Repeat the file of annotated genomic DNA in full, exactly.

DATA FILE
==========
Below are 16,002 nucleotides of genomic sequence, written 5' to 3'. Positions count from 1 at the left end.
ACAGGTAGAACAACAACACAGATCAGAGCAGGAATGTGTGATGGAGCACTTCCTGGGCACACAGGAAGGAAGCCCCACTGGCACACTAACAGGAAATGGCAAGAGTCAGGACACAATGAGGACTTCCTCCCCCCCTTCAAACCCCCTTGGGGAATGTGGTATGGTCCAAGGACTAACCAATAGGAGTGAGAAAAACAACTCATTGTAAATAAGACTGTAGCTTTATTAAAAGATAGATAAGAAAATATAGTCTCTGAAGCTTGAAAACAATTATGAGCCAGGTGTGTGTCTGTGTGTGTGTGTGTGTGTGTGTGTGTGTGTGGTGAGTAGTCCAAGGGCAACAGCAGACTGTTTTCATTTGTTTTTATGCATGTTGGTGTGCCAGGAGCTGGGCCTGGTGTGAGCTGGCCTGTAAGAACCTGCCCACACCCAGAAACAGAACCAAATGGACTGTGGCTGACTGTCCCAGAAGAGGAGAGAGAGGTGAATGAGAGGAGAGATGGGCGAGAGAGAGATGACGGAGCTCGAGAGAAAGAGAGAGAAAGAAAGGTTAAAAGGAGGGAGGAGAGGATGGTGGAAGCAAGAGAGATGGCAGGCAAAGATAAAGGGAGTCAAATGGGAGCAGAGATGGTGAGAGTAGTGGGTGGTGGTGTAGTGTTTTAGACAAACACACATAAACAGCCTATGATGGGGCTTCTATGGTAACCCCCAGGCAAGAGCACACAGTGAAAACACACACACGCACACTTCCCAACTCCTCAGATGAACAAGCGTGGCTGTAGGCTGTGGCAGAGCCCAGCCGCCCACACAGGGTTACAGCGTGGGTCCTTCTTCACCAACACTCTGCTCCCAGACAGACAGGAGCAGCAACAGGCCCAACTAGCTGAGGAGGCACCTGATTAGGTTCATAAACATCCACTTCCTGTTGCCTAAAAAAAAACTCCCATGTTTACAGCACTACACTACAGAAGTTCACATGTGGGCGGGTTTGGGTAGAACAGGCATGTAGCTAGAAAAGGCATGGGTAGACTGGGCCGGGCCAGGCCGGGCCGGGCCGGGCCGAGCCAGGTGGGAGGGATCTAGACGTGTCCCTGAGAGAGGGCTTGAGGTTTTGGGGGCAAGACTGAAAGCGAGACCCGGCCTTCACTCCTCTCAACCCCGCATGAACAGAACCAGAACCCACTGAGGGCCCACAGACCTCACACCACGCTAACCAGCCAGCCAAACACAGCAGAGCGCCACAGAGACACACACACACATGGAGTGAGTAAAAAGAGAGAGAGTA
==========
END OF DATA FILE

Below are 16,002 nucleotides of genomic sequence, written 5' to 3'. Positions count from 1 at the left end.
ACAGGTAGAACAACAACACAGATCAGAGCAGGAATGTGTGATGGAGCACTTCCTGGGCACACAGGAAGGAAGCCCCACTGGCACACTAACAGGAAATGGCAAGAGTCAGGACACAATGAGGACTTCCTCCCCCCCTTCAAACCCCCTTGGGGAATGTGGTATGGTCCAAGGACTAACCAATAGGAGTGAGAAAAACAACTCATTGTAAATAAGACTGTAGCTTTATTAAAAGATAGATAAGAAAATATAGTCTCTGAAGCTTGAAAACAATTATGAGCCAGGTGTGTGTCTGTGTGTGTGTGTGTGTGTGTGTGTGTGTGTGGTGAGTAGTCCAAGGGCAACAGCAGACTGTTTTCATTTGTTTTTATGCATGTTGGTGTGCCAGGAGCTGGGCCTGGTGTGAGCTGGCCTGTAAGAACCTGCCCACACCCAGAAACAGAACCAAATGGACTGTGGCTGACTGTCCCAGAAGAGGAGAGAGAGGTGAATGAGAGGAGAGATGGGCGAGAGAGAGATGACGGAGCTCGAGAGAAAGAGAGAGAAAGAAAGGTTAAAAGGAGGGAGGAGAGGATGGTGGAAGCAAGAGAGATGGCAGGCAAAGATAAAGGGAGTCAAATGGGAGCAGAGATGGTGAGAGTAGTGGGTGGTGGTGTAGTGTTTTAGACAAACACACATAAACAGCCTATGATGGGGCTTCTATGGTAACCCCCAGGCAAGAGCACACAGTGAAAACACACACACGCACACTTCCCAACTCCTCAGATGAACAAGCGTGGCTGTAGGCTGTGGCAGAGCCCAGCCGCCCACACAGGGTTACAGCGTGGGTCCTTCTTCACCAACACTCTGCTCCCAGACAGACAGGAGCAGCAACAGGCCCAACTAGCTGAGGAGGCACCTGATTAGGTTCATAAACATCCACTTCCTGTTGCCTAAAAAAAAACTCCCATGTTTACAGCACTACACTACAGAAGTTCACATGTGGGCGGGTTTGGGTAGAACAGGCATGTAGCTAGAAAAGGCATGGGTAGACTGGGCCGGGCCAGGCCGGGCCGGGCCGGGCCGAGCCAGGTGGGAGGGATCTAGACGTGTCCCTGAGAGAGGGCTTGAGGTTTTGGGGGCAAGACTGAAAGCGAGACCCGGCCTTCACTCCTCTCAACCCCGCATGAACAGAACCAGAACCCACTGAGGGCCCACAGACCTCACACCACGCTAACCAGCCAGCCAAACACAGCAGAGCGCCACAGAGACACACACACACATGGAGTGAGTAAAAAGAGAGAGAGTA